Chromium is a trace mineral that our bodies require in order to promote the normal activity of insulin, the hormone produced in our pancreas that manages levels of glucose in our blood, and also to promote a healthy immune response. Chromium is often included in supplements marketed to people looking to lose weight, though according to the body of research on this mineral, the jury is still out as to whether it’s weight-loss effects are clinically significant.1 However, it may exert modest weight-loss effects by facilitating insulin activity and promoting the metabolism of protein, carbs, and fats. It also facilitates the entry of glucose into cells, where the glucose can be used for energy production.
Chromium and the Immune System
Despite the attention given to chromium regarding weight loss, my main reason for discussing chromium here has to do with my interest in chromium’s effects on the immune system, specifically in cases of bacterial and fungal illnesses.
Chromium plays several roles in promoting a healthy immune system. As I mentioned above, chromium helps move glucose into cells. The cells of our bodies that need to be able to take in glucose most rapidly are immune cells. Immune cells require glucose to produce reactive oxygen species (ROS) for killing bacteria and fungi. Therefore, immune cells also have a direct need for chromium in order to produce reactive oxygen species. Without sufficient chromium, immune cells’ ability to kill pathogens is impaired.2
Another significant finding – chromium is directly toxic to fungi!3 Chromium may therefore be a key supplement to use in protocols for yeast overgrowth, and also for people overcoming mold-related illnesses such as exposure to Stachybotrys chartarum, also known as black mold.
While on the subject of mold, I wanted to mention that impaired glucose tolerance is often a symptom for people struggling with mold-related illness. Chromium could therefore serve two key functions for such people - first, by increasing insulin sensitivity so that glucose is better utilized and tolerated, and secondly, by acting as a directly fungicidal (fungi-killing) substance to the fungi that is causing toxicity symptoms within a person's body.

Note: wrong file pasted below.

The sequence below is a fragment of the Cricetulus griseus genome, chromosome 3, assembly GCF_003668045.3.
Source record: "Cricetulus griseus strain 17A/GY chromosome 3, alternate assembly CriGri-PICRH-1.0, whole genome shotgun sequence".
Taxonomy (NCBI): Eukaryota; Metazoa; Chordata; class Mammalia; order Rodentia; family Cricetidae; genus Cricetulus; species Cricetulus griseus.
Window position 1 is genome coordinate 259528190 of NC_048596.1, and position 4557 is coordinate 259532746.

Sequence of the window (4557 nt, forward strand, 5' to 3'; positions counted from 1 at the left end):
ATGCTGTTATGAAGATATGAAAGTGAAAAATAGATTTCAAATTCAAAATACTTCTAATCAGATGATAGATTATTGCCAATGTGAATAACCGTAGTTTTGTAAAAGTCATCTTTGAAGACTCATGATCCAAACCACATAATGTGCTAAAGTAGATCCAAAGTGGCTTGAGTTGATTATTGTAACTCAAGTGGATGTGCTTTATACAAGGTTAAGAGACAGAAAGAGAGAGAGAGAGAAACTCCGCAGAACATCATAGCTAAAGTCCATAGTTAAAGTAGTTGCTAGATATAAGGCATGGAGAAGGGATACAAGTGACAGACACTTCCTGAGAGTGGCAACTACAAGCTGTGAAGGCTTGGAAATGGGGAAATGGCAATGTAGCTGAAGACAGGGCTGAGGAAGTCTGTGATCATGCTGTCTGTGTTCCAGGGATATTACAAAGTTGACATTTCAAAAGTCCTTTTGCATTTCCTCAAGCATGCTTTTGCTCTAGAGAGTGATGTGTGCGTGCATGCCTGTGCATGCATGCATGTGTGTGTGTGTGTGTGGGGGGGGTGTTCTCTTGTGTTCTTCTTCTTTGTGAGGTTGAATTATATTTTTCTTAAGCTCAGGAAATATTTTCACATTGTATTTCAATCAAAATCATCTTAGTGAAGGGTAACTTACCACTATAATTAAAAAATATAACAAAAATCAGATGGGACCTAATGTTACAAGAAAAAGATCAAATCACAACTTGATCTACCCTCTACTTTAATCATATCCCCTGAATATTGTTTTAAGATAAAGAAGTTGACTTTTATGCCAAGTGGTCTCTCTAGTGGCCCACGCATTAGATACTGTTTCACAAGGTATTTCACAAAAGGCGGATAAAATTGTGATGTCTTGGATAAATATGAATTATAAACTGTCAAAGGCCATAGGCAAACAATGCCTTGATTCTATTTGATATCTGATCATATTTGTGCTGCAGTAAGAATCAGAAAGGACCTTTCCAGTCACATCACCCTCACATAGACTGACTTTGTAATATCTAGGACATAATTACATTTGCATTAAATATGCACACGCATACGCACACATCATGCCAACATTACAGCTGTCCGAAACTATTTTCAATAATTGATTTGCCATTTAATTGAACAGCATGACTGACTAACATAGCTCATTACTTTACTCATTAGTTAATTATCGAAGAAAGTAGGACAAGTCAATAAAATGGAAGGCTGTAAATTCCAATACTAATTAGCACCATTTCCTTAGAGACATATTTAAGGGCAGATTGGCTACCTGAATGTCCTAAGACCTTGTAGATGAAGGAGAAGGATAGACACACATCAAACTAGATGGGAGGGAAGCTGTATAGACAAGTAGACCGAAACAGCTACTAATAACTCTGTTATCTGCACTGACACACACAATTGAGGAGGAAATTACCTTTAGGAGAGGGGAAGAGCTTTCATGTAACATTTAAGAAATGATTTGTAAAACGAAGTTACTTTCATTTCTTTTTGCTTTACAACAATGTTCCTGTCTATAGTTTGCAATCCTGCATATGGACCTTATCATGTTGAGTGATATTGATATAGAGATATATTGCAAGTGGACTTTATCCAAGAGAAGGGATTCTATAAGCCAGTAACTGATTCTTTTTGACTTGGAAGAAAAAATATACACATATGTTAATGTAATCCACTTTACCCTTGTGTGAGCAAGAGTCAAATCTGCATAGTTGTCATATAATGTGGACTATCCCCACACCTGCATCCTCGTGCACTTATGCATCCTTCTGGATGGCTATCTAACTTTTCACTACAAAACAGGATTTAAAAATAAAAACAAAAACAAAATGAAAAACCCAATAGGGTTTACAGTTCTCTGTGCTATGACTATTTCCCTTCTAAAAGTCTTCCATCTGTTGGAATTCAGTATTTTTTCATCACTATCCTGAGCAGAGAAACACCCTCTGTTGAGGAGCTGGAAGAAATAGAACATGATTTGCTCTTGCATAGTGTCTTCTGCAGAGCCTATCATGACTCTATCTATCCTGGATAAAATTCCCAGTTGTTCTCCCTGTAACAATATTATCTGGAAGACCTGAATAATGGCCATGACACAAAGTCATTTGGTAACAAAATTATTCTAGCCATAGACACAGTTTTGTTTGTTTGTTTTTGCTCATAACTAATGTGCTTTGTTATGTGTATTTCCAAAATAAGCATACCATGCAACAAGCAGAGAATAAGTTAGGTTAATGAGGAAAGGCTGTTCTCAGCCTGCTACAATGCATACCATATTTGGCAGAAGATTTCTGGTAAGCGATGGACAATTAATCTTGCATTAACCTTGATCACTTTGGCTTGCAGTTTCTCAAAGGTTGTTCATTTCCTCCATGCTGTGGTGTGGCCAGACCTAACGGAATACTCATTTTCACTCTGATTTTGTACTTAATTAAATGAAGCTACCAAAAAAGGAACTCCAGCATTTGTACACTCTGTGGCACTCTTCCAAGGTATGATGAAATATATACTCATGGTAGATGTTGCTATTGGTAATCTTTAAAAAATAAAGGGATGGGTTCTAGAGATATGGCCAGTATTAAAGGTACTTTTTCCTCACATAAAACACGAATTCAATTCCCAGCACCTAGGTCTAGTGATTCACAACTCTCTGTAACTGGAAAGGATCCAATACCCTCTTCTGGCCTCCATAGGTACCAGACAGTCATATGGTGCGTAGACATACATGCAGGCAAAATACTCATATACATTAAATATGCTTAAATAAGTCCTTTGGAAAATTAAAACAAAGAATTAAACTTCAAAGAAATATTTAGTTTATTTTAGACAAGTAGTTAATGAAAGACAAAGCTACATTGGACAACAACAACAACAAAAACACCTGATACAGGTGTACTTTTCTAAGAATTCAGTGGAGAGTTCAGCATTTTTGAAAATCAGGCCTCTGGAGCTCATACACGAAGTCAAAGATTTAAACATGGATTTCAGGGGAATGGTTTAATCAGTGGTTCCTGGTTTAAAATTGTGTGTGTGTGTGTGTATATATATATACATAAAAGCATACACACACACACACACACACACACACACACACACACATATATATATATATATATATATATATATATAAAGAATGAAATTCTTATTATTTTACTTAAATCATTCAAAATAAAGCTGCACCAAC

Finally, a deficiency of chromium has been shown to impair the humoral immune response, which is the branch of the immune system that is regulated by large molecules called antibodies (among many other types of macromolecules). The humoral immune response is required for defending the body against pathogens such as bacteria and fungi. Therefore, a deficiency of chromium can be immunosuppressive to the body.4
Dietary and Supplemental Sources of Chromium:
In terms of foods, chromium is plentiful in beef, chicken, broccoli, eggs, and potatoes. However, chromium content can vary widely from one batch of food to the next, depending on factors such as the chromium content of the soil in which food (or feed for animals) was grown. For this reason, supplementing with chromium can be helpful.
Chromium picolinate is the type of trivalent chromium that is most often studied for its impacts on human health. Supplemental chromium does not appear to have much potential for toxicity, even at high doses of 1,000 mcg sustained for several months. However, I think erring on the conservative side with supplement dosages is often the best choice. My favorite brand of chromium picolinate is from Pure Encapsulations, and comes in 200 mcg capsules. I personally take 200 mcg of chromium picolinate about three or four times a week.
Pittler, M.H., & Ernst, E. (2004). Dietary supplements for body-weight reduction: a systematic review. Am J Clin Nutr, 79(4): 529-536. Retrieved from http://ajcn.nutrition.org/content/79/4/529.full.
Jaminet, P., & Jaminet, S.C. (2012). Perfect health diet: Regain health and lose weight by eating the way you were meant to eat. New York: NY: Scribner.
Poljsak B et al. Interference of chromium with biological systems in yeasts and fungi: a review. Journal of Basic Microbiology 2010 Feb;50(1):21–36. Retrieved from http://www.ncbi.nlm.nih.gov/pubmed/19810050?dopt=AbstractPlus.
Terpiłowska, S., & Siwicki, A.K. (2011). The role of selected microelements: selenium, zinc, chromium and iron in immune system. Centr Eur J Immunol. 36(4): 303-307. Retrieved from http://www.termedia.pl/-Review-paper-The-role-of-selected-microelements-selenium-zinc-chromium-and-iron-in-immune-system,10,17949,0,1.html.